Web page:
What Not to Say While Holiday Shopping

I’m standing in line at the store, and the salespeople rush around, trying to relieve the long lines waiting at each check-out station.  Every intercom announcement sounds off the code red.  People are waiting!  Lots of people are waiting!  Hurry, hurry!

A traffic jam of shopping carts blocks everyone’s path as people maneuver for the best possible position.  When a new line opens up, ladies fight for that precious spot at a free register.  Somebody is going to get hurt. 

What’s happened to our manners?

I’m yawning in my line and feeling awfully cozy in my winter coat.  I’m still sick and in no mood to rush around. 

The shopper in front of me decides to sign up for some special program. The cashier turns to me, nearly in tears, and says, “I’m just so sorry.  You can find another cashier if you need to.  This is going to take time, and I’m just so sorry.” 

“That’s OK,” I say.  “I really have nowhere to be.  I’m not in any hurry.”  I shove my hands in my pockets, look up to the ceiling, and wonder what I might blog about today.

Silence.  People glance over at me like I’ve just said a bad word out loud.  Someone frowns at me.  How dare I hinder this holiday rush? How dare I support the one slow-poke in everyone’s way?  

“Take all the time you need,” I insist to the slow-poke. Those six words wrap the two of us in a warm holiday embrace.  The cashier smiles and looks as if she might actually hug me. 

Living with flair means–especially in December–we let people take all the time they need.  What’s so important in my shopping cart anyway?  What makes my day more important than another person’s?

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Are you the rushing one or the slow-poke?  I’m both!

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What You Lose in the Rush

My oldest daughter has a horrible ear infection that’s so bad that the doctor actually looks inside her ear and says, “This is just a mess.”  We’ve already had two ear tube surgeries and countless rounds of antibiotics for infections.

What’s so hard is the sheer pain of it.  The doctor asks where my daughter was on the 1-10 pain scale, and she bravely reports, “An 8, except sometimes (meaning when she’s asleep).”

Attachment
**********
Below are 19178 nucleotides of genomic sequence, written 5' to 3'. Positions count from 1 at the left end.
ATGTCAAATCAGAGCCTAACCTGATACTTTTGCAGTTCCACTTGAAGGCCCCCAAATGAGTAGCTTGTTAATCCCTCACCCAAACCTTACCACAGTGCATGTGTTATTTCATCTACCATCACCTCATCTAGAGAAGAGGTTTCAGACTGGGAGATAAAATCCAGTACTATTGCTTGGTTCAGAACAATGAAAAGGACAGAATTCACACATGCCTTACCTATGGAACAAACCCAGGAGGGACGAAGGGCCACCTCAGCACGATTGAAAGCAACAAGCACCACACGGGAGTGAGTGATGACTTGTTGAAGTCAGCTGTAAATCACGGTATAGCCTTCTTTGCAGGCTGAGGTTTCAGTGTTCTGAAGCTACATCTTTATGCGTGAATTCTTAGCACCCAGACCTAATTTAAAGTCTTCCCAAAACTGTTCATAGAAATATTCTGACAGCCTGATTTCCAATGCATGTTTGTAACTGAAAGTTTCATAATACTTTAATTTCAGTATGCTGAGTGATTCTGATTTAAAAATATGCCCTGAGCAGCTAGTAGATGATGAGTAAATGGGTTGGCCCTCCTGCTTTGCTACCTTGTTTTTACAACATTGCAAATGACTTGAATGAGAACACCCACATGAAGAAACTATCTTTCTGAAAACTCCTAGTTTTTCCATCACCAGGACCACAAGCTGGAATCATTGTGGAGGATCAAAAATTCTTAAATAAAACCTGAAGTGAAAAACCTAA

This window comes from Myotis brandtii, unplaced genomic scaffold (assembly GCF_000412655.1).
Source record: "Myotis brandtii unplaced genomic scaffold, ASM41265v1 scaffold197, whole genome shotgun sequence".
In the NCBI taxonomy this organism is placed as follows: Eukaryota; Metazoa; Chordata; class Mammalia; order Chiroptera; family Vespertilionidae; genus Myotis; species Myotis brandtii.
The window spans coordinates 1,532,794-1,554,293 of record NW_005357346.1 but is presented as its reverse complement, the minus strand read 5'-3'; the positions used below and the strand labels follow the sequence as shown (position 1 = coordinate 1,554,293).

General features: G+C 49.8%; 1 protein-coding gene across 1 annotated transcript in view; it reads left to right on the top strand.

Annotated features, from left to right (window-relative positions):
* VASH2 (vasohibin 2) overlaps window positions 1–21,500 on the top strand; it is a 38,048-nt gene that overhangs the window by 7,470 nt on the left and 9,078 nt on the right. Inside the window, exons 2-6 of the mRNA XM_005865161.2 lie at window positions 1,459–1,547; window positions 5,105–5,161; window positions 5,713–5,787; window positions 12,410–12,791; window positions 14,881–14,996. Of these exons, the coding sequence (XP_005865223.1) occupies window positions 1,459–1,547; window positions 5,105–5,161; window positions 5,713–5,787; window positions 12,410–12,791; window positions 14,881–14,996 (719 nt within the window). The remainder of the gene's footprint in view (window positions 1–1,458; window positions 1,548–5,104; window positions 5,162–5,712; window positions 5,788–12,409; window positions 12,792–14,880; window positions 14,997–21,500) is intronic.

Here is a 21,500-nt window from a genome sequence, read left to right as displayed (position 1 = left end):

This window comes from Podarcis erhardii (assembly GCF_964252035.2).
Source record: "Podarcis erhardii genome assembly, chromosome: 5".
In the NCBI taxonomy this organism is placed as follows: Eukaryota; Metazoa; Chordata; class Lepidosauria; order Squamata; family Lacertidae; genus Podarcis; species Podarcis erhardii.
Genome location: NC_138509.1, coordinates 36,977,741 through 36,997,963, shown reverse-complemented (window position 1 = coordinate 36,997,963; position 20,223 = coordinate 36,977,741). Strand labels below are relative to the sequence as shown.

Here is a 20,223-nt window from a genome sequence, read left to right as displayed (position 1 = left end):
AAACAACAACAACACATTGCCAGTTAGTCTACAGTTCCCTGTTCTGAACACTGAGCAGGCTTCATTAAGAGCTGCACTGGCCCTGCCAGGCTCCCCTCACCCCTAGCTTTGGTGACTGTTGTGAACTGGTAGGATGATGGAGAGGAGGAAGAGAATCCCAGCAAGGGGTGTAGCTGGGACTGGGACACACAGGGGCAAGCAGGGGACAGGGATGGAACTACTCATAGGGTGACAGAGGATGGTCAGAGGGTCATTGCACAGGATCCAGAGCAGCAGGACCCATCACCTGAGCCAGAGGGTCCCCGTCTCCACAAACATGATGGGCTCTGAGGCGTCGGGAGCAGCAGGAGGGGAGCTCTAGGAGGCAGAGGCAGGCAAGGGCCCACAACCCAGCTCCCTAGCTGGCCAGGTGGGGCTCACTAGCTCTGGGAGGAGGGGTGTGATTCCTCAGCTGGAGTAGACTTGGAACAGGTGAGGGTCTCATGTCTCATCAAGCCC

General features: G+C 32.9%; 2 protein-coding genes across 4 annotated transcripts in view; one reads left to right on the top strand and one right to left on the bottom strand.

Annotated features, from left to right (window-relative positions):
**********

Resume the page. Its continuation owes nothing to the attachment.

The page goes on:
We are driving away from the pharmacy with two different medications for her (and also the ear drops for after swimming now that the tubes fell out). She can’t swim all week, and she’ll have ear drops and oral antibiotics.  It’s all a waiting game for the ear to heal.  She’s counting the days until the pain recedes and until she can swim again. 

Out of the blue, she calls out from the back seat:  “Mom, did you know if the earth went any faster around the sun, we wouldn’t get to have so many days?  The year would be shorter.  That wouldn’t be good.  We’d miss stuff.”

She’s applying astrophysics to the time it will take for her ear to heal.  In her mind, she concludes that speeding things up actually results in loss for her.  Just this morning, I read about time and patience.  I have trouble waiting, even for a day, for things I hope for.

Do I really want to rush the cosmic process?  Whatever the speed of change in my life, it seems wise to fully live out the day and not wish so much for it all to be over–even if it’s uncomfortable.  Wishing for tomorrow means I have one less day. 

Even in pain, she doesn’t want to wish away the day because of what she’ll lose.   It’s ear infection flair!

(photo courtesy of Bruce Sterling )

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